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Chemistry Seminar presented by Prof. Matthias Scheffler: "Electron-Vibrational Coupling in and beyond The Phonon Picture: Concepts and Applications to Thermal and Electrical Conductivity"
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Thursday, April 20, 2023 - 11:40am to 12:40pm
Prof. Matthias Scheffler, The NOMAD Laboratory at the FHI of the Max-Planck-Gesellschaft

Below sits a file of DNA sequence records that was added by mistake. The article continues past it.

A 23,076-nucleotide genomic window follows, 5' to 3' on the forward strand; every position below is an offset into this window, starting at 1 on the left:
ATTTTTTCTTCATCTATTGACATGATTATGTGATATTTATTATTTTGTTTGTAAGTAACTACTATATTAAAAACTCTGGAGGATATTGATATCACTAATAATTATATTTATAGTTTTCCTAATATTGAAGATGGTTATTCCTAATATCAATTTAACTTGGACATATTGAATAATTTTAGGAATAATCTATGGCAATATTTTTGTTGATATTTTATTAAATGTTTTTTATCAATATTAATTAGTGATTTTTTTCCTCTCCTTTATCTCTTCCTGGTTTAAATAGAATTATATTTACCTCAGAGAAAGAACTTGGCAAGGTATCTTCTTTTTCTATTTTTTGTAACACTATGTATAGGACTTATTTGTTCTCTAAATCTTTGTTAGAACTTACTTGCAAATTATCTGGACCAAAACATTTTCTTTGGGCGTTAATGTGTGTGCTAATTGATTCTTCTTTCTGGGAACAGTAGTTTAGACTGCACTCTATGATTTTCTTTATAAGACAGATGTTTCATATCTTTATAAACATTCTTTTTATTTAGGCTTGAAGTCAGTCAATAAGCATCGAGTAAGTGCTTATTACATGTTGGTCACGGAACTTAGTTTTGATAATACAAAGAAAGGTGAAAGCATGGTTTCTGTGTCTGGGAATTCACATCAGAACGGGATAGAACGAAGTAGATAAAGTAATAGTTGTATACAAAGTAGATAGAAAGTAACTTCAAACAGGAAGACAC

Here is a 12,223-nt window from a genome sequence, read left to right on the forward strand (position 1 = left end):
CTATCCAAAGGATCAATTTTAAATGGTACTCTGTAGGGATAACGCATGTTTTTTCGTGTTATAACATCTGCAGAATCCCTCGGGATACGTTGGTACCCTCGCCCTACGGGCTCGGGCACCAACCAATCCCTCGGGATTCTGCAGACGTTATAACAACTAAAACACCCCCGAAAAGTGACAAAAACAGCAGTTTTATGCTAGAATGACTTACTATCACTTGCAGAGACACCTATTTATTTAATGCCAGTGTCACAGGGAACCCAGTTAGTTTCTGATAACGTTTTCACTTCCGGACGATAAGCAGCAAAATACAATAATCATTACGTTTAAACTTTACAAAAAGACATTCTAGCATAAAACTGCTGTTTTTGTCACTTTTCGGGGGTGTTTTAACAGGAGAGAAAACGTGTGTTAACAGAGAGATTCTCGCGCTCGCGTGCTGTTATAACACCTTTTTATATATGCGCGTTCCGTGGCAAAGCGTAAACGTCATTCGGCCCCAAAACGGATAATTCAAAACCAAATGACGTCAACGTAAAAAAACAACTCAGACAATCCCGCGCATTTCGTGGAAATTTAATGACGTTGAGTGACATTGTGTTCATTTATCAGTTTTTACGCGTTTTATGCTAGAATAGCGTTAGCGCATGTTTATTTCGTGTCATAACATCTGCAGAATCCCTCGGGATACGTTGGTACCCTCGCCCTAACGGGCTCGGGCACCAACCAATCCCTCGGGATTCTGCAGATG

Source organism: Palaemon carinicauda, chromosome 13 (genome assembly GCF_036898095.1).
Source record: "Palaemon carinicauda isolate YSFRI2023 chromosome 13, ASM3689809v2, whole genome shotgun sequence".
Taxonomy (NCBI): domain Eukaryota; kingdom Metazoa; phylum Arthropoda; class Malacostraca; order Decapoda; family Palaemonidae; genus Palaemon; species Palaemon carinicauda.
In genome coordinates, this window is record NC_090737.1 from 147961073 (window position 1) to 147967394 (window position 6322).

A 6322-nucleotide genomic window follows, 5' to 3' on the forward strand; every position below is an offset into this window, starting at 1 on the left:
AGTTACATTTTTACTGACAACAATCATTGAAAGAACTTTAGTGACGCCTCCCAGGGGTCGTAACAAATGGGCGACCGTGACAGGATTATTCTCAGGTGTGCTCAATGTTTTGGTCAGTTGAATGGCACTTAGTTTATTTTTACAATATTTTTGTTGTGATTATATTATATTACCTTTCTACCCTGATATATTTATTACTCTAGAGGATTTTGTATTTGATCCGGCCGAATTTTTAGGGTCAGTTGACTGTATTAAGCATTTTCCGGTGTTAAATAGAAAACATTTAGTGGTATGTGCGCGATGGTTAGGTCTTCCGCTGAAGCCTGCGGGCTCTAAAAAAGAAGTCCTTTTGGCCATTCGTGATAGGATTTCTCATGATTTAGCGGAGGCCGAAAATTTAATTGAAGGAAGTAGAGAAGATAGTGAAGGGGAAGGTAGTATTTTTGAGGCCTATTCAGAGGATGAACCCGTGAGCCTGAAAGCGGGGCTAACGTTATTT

"Electron-Vibrational Coupling in and beyond The Phonon Picture: Concepts and Applications to Thermal and Electrical Conductivity" Strong anharmonicity and its critical effect on materials properties are more frequent than typically presumed. Thus, for many materials and realistic temperatures the phonon picture and with that all phonon-based theories break down, so that an explicit treatment of the nuclear motion in terms of ab initio molecular dynamics becomes decisive for the description and understanding of many fundamental material properties, including thermal and electrical conductivities. In this talk we present a high-throughput search for thermal insulators employing a hierarchical workflow. It starts with a new anharmonicity measure that allows to rapidly cover thousands of materials so to single out potentially good candidates. The thermal conductivity of the 40 most promising compounds is then calculated with the ab initio Green-Kubo formalism, which accounts for anharmonicity to all orders. Moreover, we use the SISSO method to build an accurate, interpretable artificial-intelligence model for the lattice thermal conductivity, so to further accelerate material space exploration. By this means, we are able to identify several materials with ultra-low conductivity at room temperature. We analyze the actuating mechanisms that hinder heat transport in these materials, which in turn sheds light on the microscopic origin of strongly anharmonic effects. In particular, this demonstrates that energetically barely accessible defect configurations can induce a breakdown of the phonon picture. Eventually, we discuss how these anharmonic effects also influence the vibronic coupling to electronic degrees of freedom and discuss how this affects the electrical conductivity of strongly anharmonic systems.